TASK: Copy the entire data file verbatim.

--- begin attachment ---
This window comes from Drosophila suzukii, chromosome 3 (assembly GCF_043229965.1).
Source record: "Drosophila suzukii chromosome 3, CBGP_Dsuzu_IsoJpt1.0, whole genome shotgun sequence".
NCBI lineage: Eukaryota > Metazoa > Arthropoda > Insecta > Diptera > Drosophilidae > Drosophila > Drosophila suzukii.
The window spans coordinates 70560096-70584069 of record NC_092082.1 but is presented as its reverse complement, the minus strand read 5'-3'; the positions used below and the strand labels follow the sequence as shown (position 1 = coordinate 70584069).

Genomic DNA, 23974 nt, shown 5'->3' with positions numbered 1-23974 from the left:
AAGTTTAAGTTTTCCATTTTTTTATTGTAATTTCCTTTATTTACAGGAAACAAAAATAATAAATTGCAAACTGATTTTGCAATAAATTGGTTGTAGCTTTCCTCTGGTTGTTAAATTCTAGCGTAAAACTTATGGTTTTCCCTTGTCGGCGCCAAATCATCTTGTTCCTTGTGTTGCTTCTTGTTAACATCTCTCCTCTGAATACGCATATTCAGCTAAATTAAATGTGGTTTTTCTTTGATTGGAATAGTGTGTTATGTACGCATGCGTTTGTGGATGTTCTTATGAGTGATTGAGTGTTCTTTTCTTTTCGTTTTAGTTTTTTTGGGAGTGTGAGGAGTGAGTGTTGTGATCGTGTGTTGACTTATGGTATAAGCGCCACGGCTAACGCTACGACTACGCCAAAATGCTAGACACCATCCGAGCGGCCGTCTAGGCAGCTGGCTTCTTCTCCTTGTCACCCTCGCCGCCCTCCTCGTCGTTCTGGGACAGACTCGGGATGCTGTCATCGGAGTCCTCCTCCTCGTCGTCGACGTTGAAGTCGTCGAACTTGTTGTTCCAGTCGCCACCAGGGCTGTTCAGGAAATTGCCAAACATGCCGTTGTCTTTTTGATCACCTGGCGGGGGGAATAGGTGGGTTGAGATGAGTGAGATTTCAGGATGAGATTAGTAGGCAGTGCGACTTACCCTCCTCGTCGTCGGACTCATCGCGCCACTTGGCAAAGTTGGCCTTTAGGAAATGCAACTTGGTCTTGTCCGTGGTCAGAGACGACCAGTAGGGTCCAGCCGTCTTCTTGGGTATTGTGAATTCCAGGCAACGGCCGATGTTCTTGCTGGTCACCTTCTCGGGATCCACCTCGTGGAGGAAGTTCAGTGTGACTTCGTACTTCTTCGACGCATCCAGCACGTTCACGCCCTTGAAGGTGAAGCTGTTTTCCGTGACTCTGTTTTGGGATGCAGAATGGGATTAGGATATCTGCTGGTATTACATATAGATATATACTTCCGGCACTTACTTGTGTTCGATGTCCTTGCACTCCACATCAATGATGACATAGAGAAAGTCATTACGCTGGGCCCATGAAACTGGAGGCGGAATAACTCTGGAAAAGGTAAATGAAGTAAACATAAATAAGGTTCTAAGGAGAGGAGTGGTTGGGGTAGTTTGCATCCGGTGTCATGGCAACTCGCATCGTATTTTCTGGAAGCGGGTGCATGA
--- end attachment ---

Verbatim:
This window comes from Drosophila suzukii, chromosome 3 (assembly GCF_043229965.1).
Source record: "Drosophila suzukii chromosome 3, CBGP_Dsuzu_IsoJpt1.0, whole genome shotgun sequence".
NCBI lineage: Eukaryota > Metazoa > Arthropoda > Insecta > Diptera > Drosophilidae > Drosophila > Drosophila suzukii.
The window spans coordinates 70560096-70584069 of record NC_092082.1 but is presented as its reverse complement, the minus strand read 5'-3'; the positions used below and the strand labels follow the sequence as shown (position 1 = coordinate 70584069).

Genomic DNA, 23974 nt, shown 5'->3' with positions numbered 1-23974 from the left:
AAGTTTAAGTTTTCCATTTTTTTATTGTAATTTCCTTTATTTACAGGAAACAAAAATAATAAATTGCAAACTGATTTTGCAATAAATTGGTTGTAGCTTTCCTCTGGTTGTTAAATTCTAGCGTAAAACTTATGGTTTTCCCTTGTCGGCGCCAAATCATCTTGTTCCTTGTGTTGCTTCTTGTTAACATCTCTCCTCTGAATACGCATATTCAGCTAAATTAAATGTGGTTTTTCTTTGATTGGAATAGTGTGTTATGTACGCATGCGTTTGTGGATGTTCTTATGAGTGATTGAGTGTTCTTTTCTTTTCGTTTTAGTTTTTTTGGGAGTGTGAGGAGTGAGTGTTGTGATCGTGTGTTGACTTATGGTATAAGCGCCACGGCTAACGCTACGACTACGCCAAAATGCTAGACACCATCCGAGCGGCCGTCTAGGCAGCTGGCTTCTTCTCCTTGTCACCCTCGCCGCCCTCCTCGTCGTTCTGGGACAGACTCGGGATGCTGTCATCGGAGTCCTCCTCCTCGTCGTCGACGTTGAAGTCGTCGAACTTGTTGTTCCAGTCGCCACCAGGGCTGTTCAGGAAATTGCCAAACATGCCGTTGTCTTTTTGATCACCTGGCGGGGGGAATAGGTGGGTTGAGATGAGTGAGATTTCAGGATGAGATTAGTAGGCAGTGCGACTTACCCTCCTCGTCGTCGGACTCATCGCGCCACTTGGCAAAGTTGGCCTTTAGGAAATGCAACTTGGTCTTGTCCGTGGTCAGAGACGACCAGTAGGGTCCAGCCGTCTTCTTGGGTATTGTGAATTCCAGGCAACGGCCGATGTTCTTGCTGGTCACCTTCTCGGGATCCACCTCGTGGAGGAAGTTCAGTGTGACTTCGTACTTCTTCGACGCATCCAGCACGTTCACGCCCTTGAAGGTGAAGCTGTTTTCCGTGACTCTGTTTTGGGATGCAGAATGGGATTAGGATATCTGCTGGTATTACATATAGATATATACTTCCGGCACTTACTTGTGTTCGATGTCCTTGCACTCCACATCAATGATGACATAGAGAAAGTCATTACGCTGGGCCCATGAAACTGGAGGCGGAATAACTCTGGAAAAGGTAAATGAAGTAAACATAAATAAGGTTCTAAGGAGAGGAGTGGTTGGGGTAGTTTGCATCCGGTGTCATGGCAACTCGCATCGTATTTTCTGGAAGCGGGTGCATGA